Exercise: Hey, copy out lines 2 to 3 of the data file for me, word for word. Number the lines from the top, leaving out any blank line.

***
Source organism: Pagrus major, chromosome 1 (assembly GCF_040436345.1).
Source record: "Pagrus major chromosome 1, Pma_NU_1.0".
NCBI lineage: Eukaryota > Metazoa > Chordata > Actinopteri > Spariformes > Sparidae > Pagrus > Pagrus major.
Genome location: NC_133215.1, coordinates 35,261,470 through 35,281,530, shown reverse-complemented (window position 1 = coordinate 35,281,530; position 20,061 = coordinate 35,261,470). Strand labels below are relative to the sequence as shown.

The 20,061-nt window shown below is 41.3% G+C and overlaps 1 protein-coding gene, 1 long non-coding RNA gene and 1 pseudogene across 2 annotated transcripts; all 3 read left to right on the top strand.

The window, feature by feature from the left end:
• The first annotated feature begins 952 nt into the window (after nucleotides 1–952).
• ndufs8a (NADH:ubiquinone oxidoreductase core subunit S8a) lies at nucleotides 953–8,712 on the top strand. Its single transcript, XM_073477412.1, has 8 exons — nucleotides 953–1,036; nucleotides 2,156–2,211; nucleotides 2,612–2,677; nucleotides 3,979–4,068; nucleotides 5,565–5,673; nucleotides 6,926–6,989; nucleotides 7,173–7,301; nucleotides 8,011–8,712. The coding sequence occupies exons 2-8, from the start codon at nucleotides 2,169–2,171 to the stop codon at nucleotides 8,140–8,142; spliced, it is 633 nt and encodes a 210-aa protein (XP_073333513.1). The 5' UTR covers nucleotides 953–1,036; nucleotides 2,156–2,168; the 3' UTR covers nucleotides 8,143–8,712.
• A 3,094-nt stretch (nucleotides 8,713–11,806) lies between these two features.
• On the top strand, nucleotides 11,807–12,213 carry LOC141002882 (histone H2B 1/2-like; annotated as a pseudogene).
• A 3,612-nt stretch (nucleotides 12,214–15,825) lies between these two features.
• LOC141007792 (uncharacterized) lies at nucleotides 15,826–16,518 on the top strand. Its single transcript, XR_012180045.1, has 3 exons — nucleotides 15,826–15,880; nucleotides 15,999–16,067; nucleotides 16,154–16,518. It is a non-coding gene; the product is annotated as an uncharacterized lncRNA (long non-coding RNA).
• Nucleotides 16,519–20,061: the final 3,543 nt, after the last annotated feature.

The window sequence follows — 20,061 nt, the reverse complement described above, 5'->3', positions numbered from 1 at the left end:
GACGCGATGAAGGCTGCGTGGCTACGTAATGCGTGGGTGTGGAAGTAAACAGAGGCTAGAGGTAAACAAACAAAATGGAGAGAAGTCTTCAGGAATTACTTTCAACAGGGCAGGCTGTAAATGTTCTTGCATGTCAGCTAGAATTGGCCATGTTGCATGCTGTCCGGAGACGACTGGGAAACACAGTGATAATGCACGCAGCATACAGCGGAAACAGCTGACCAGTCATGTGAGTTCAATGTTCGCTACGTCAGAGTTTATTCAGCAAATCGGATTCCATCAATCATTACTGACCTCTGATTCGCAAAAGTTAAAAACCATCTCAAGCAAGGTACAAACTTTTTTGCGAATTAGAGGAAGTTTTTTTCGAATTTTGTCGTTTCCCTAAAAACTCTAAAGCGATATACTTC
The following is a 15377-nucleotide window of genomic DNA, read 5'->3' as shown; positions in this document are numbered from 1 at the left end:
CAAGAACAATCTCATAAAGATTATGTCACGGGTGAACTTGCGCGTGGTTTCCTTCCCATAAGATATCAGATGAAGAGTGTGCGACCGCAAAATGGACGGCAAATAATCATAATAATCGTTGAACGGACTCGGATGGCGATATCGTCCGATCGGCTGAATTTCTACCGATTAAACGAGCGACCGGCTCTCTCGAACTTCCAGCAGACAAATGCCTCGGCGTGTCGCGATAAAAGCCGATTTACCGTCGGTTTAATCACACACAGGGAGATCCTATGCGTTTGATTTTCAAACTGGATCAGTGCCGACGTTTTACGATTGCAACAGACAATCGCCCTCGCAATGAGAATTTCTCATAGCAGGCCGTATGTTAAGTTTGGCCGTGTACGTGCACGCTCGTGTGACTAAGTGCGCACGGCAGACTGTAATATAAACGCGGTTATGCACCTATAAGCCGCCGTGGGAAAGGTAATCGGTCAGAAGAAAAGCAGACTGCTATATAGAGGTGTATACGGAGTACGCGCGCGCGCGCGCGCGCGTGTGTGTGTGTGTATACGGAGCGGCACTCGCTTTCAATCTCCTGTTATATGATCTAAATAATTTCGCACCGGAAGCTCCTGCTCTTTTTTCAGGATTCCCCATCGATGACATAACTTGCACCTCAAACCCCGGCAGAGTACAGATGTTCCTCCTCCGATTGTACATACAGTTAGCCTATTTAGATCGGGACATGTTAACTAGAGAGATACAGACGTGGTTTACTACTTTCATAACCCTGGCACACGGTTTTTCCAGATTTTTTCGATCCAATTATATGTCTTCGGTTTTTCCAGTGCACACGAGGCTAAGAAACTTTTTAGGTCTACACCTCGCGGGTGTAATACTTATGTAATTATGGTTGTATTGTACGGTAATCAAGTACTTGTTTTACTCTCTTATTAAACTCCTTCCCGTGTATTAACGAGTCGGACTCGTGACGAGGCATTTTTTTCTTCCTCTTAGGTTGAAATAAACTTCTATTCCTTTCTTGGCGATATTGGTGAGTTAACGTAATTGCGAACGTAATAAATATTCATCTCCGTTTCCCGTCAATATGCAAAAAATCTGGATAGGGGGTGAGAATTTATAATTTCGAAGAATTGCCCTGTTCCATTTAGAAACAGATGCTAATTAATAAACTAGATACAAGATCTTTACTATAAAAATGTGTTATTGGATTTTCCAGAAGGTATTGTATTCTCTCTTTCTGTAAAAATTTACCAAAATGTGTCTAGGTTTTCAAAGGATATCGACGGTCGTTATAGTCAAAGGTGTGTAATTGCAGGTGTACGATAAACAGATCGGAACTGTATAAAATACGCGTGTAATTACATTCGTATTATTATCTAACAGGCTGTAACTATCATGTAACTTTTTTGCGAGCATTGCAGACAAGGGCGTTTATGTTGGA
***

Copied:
Source record: "Pagrus major chromosome 1, Pma_NU_1.0".
NCBI lineage: Eukaryota > Metazoa > Chordata > Actinopteri > Spariformes > Sparidae > Pagrus > Pagrus major.